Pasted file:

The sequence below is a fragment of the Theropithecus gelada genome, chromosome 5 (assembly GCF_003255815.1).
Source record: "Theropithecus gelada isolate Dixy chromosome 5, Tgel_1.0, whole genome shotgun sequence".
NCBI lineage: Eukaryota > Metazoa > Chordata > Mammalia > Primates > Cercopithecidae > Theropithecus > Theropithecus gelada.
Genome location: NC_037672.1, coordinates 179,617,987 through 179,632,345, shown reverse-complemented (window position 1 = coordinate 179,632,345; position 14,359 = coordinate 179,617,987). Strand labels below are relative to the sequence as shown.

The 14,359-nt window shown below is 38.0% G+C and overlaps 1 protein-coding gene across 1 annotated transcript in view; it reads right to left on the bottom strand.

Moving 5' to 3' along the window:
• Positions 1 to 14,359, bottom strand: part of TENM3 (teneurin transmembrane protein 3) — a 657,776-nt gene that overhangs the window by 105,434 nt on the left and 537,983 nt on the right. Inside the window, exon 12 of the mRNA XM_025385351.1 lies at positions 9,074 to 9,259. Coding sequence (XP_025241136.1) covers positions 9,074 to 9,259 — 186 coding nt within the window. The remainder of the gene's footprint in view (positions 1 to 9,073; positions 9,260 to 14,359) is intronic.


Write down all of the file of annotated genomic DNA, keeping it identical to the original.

The sequence below is a fragment of the Theropithecus gelada genome, chromosome 5 (assembly GCF_003255815.1).
Source record: "Theropithecus gelada isolate Dixy chromosome 5, Tgel_1.0, whole genome shotgun sequence".
NCBI lineage: Eukaryota > Metazoa > Chordata > Mammalia > Primates > Cercopithecidae > Theropithecus > Theropithecus gelada.
Genome location: NC_037672.1, coordinates 179,617,987 through 179,632,345, shown reverse-complemented (window position 1 = coordinate 179,632,345; position 14,359 = coordinate 179,617,987). Strand labels below are relative to the sequence as shown.

The 14,359-nt window shown below is 38.0% G+C and overlaps 1 protein-coding gene across 1 annotated transcript in view; it reads right to left on the bottom strand.

Moving 5' to 3' along the window:
• Positions 1 to 14,359, bottom strand: part of TENM3 (teneurin transmembrane protein 3) — a 657,776-nt gene that overhangs the window by 105,434 nt on the left and 537,983 nt on the right. Inside the window, exon 12 of the mRNA XM_025385351.1 lies at positions 9,074 to 9,259. Coding sequence (XP_025241136.1) covers positions 9,074 to 9,259 — 186 coding nt within the window. The remainder of the gene's footprint in view (positions 1 to 9,073; positions 9,260 to 14,359) is intronic.